Does anybody use deliberately short hash lengths for passwords to increase the chance of false positive collisions in the event of a brute force attack on the database?
When trying to decide on a hash length, my default assumption was "storage is cheap, make it huge". However, in reality since the weakness of a password is often that it's short or easily guessable, no amount of hash length would help users in the case of a database breach.
That got me wondering, does anybody deliberately use short hashes in order to obscure the original password better? If there are only, say, a million possible hashes, you're going to get collisions all over the place. When the application is running normally, it won't let an attacker try more than a handful of times anyway, reducing the chance of a lucky guess almost to 0. If the database is compromised, an attacker is going to be brute forcing and finding all the easy passwords no matter what your hashing scheme. However, if the chance of collisions is high, a brute force is likely to find a password match that the user doesn't actually reuse anywhere else.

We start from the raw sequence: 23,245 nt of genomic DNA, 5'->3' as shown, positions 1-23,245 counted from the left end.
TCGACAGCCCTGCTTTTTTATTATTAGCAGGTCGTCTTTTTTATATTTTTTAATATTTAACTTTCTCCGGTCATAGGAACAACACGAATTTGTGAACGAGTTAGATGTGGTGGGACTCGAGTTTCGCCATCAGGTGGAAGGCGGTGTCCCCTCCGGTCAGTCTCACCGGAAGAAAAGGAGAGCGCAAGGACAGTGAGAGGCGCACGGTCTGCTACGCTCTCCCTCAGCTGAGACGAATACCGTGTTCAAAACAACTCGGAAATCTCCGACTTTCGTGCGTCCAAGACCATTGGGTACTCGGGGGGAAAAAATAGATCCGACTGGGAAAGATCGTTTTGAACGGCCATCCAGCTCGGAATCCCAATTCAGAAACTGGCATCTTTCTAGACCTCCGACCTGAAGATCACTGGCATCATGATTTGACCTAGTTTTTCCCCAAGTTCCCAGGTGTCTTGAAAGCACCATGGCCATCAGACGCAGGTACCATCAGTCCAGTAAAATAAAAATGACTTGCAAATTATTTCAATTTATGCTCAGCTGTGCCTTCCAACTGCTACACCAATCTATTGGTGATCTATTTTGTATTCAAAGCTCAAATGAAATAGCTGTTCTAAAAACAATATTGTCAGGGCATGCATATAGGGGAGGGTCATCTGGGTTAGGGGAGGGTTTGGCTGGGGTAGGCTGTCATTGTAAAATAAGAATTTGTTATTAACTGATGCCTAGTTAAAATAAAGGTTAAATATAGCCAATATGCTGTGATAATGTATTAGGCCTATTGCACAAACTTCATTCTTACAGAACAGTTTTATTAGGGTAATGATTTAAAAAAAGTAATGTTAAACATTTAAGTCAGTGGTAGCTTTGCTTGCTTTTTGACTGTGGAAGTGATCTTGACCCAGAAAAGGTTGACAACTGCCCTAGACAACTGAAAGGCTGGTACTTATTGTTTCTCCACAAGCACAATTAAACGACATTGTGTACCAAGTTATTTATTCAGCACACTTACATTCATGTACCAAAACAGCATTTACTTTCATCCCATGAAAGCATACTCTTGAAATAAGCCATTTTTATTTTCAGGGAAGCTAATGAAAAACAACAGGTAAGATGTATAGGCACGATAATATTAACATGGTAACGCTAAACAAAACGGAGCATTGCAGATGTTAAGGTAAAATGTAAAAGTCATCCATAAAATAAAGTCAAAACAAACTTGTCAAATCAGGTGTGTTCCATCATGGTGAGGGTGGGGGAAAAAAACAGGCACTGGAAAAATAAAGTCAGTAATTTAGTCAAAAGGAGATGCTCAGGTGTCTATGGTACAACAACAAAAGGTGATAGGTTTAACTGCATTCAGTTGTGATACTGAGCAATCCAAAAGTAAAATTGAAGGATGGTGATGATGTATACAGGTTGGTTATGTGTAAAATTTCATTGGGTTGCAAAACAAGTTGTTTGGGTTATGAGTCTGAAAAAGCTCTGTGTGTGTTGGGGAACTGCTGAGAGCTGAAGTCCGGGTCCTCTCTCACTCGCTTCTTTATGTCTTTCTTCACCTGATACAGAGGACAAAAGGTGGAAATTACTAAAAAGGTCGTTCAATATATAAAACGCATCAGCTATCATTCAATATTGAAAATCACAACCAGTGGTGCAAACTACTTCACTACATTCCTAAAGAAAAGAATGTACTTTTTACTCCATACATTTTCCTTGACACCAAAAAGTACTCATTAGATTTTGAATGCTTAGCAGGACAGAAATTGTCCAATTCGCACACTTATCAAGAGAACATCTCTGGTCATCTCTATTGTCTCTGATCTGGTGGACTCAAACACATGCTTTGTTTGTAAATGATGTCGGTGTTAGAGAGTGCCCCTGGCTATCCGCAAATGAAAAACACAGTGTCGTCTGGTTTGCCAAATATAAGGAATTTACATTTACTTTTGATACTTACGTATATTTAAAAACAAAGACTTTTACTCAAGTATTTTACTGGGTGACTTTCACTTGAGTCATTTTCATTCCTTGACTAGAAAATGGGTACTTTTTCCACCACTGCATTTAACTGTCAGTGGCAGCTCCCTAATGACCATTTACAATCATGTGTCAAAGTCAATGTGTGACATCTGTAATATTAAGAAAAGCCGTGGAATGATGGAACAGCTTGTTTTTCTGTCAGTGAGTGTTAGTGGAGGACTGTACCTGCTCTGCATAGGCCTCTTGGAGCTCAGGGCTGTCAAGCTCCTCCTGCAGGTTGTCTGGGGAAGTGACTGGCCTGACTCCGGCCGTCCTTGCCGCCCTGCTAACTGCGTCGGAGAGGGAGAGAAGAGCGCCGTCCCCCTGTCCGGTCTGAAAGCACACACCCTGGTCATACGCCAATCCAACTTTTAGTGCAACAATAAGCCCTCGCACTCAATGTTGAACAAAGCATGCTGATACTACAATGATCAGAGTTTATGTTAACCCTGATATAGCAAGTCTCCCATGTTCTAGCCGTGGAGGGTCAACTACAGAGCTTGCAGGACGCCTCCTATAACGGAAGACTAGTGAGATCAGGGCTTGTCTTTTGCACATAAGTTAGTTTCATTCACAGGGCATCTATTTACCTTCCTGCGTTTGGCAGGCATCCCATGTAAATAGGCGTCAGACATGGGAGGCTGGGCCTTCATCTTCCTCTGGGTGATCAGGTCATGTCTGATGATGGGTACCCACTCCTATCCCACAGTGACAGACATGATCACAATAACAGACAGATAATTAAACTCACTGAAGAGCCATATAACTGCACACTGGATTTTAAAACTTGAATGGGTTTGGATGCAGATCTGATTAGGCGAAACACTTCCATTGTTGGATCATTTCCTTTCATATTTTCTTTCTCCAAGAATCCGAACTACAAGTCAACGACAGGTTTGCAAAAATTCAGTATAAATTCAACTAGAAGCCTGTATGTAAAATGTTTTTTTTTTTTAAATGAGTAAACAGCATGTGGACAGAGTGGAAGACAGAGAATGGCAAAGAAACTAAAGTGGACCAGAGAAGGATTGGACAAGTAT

I suppose you would need to choose a length that sufficiently protects random input from colliding in a handful of tries while also having a relatively high chance of having multiple dictionary words that match. And maybe that balance doesn't exist.
So my question is: does anybody do that? Is there a name for that?